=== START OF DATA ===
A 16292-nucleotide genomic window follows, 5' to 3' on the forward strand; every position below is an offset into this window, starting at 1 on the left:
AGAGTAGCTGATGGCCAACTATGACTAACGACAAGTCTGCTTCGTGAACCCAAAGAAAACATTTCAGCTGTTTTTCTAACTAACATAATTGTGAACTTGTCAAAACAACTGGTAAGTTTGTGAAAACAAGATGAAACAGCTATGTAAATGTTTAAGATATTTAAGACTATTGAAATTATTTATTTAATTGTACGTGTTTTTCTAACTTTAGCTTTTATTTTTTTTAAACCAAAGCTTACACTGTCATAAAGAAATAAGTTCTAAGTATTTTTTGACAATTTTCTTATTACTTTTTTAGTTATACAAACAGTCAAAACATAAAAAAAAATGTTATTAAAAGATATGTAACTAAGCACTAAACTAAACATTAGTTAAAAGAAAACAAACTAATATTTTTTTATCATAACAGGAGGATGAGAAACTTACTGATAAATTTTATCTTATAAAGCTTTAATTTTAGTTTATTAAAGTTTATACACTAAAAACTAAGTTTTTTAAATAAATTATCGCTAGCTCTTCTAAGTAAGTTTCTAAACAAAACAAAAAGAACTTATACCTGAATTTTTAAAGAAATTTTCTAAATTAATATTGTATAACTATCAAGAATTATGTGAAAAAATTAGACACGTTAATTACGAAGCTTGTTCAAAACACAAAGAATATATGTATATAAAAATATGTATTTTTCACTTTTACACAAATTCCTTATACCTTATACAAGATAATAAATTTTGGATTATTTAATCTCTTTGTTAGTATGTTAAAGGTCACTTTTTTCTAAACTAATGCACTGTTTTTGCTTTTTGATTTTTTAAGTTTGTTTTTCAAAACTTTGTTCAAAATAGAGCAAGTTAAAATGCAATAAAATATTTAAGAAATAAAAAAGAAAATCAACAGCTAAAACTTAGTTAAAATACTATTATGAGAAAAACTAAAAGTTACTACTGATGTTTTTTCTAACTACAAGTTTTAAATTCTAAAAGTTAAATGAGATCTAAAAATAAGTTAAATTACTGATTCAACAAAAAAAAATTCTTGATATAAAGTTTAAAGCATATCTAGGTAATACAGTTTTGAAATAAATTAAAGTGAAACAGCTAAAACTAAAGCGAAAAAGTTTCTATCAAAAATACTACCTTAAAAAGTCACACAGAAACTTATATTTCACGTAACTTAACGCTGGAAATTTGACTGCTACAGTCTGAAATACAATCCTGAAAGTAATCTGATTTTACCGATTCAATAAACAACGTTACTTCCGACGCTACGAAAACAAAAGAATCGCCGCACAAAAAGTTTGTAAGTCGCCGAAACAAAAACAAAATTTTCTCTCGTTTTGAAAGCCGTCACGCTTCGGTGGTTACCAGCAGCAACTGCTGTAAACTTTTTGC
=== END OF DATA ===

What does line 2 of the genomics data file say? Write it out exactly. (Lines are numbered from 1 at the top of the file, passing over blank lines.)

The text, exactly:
AGAGTAGCTGATGGCCAACTATGACTAACGACAAGTCTGCTTCGTGAACCCAAAGAAAACATTTCAGCTGTTTTTCTAACTAACATAATTGTGAACTTGTCAAAACAACTGGTAAGTTTGTGAAAACAAGATGAAACAGCTATGTAAATGTTTAAGATATTTAAGACTATTGAAATTATTTATTTAATTGTACGTGTTTTTCTAACTTTAGCTTTTATTTTTTTTAAACCAAAGCTTACACTGTCATAAAGAAATAAGTTCTAAGTATTTTTTGACAATTTTCTTATTACTTTTTTAGTTATACAAACAGTCAAAACATAAAAAAAAATGTTATTAAAAGATATGTAACTAAGCACTAAACTAAACATTAGTTAAAAGAAAACAAACTAATATTTTTTTATCATAACAGGAGGATGAGAAACTTACTGATAAATTTTATCTTATAAAGCTTTAATTTTAGTTTATTAAAGTTTATACACTAAAAACTAAGTTTTTTAAATAAATTATCGCTAGCTCTTCTAAGTAAGTTTCTAAACAAAACAAAAAGAACTTATACCTGAATTTTTAAAGAAATTTTCTAAATTAATATTGTATAACTATCAAGAATTATGTGAAAAAATTAGACACGTTAATTACGAAGCTTGTTCAAAACACAAAGAATATATGTATATAAAAATATGTATTTTTCACTTTTACACAAATTCCTTATACCTTATACAAGATAATAAATTTTGGATTATTTAATCTCTTTGTTAGTATGTTAAAGGTCACTTTTTTCTAAACTAATGCACTGTTTTTGCTTTTTGATTTTTTAAGTTTGTTTTTCAAAACTTTGTTCAAAATAGAGCAAGTTAAAATGCAATAAAATATTTAAGAAATAAAAAAGAAAATCAACAGCTAAAACTTAGTTAAAATACTATTATGAGAAAAACTAAAAGTTACTACTGATGTTTTTTCTAACTACAAGTTTTAAATTCTAAAAGTTAAATGAGATCTAAAAATAAGTTAAATTACTGATTCAACAAAAAAAAATTCTTGATATAAAGTTTAAAGCATATCTAGGTAATACAGTTTTGAAATAAATTAAAGTGAAACAGCTAAAACTAAAGCGAAAAAGTTTCTATCAAAAATACTACCTTAAAAAGTCACACAGAAACTTATATTTCACGTAACTTAACGCTGGAAATTTGACTGCTACAGTCTGAAATACAATCCTGAAAGTAATCTGATTTTACCGATTCAATAAACAACGTTACTTCCGACGCTACGAAAACAAAAGAATCGCCGCACAAAAAGTTTGTAAGTCGCCGAAACAAAAACAAAATTTTCTCTCGTTTTGAAAGCCGTCACGCTTCGGTGGTTACCAGCAGCAACTGCTGTAAACTTTTTGC